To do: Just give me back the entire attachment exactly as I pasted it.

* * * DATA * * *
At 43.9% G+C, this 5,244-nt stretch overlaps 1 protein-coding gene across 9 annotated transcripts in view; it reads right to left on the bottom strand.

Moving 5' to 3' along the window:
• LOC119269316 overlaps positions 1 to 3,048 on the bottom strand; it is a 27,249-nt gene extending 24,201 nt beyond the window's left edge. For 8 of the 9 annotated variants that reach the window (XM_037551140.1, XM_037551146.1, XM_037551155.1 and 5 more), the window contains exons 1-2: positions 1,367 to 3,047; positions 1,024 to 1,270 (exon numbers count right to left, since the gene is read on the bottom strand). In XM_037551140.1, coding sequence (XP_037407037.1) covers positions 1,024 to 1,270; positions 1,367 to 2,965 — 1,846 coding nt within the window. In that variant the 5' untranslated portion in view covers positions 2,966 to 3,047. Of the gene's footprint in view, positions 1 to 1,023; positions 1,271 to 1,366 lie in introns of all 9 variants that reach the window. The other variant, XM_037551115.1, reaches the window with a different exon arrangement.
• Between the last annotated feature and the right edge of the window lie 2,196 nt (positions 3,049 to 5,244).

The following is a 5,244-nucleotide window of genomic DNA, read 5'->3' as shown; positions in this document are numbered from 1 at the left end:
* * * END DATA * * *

At 43.9% G+C, this 5,244-nt stretch overlaps 1 protein-coding gene across 9 annotated transcripts in view; it reads right to left on the bottom strand.

Moving 5' to 3' along the window:
• LOC119269316 overlaps positions 1 to 3,048 on the bottom strand; it is a 27,249-nt gene extending 24,201 nt beyond the window's left edge. For 8 of the 9 annotated variants that reach the window (XM_037551140.1, XM_037551146.1, XM_037551155.1 and 5 more), the window contains exons 1-2: positions 1,367 to 3,047; positions 1,024 to 1,270 (exon numbers count right to left, since the gene is read on the bottom strand). In XM_037551140.1, coding sequence (XP_037407037.1) covers positions 1,024 to 1,270; positions 1,367 to 2,965 — 1,846 coding nt within the window. In that variant the 5' untranslated portion in view covers positions 2,966 to 3,047. Of the gene's footprint in view, positions 1 to 1,023; positions 1,271 to 1,366 lie in introns of all 9 variants that reach the window. The other variant, XM_037551115.1, reaches the window with a different exon arrangement.
• Between the last annotated feature and the right edge of the window lie 2,196 nt (positions 3,049 to 5,244).

The following is a 5,244-nucleotide window of genomic DNA, read 5'->3' as shown; positions in this document are numbered from 1 at the left end: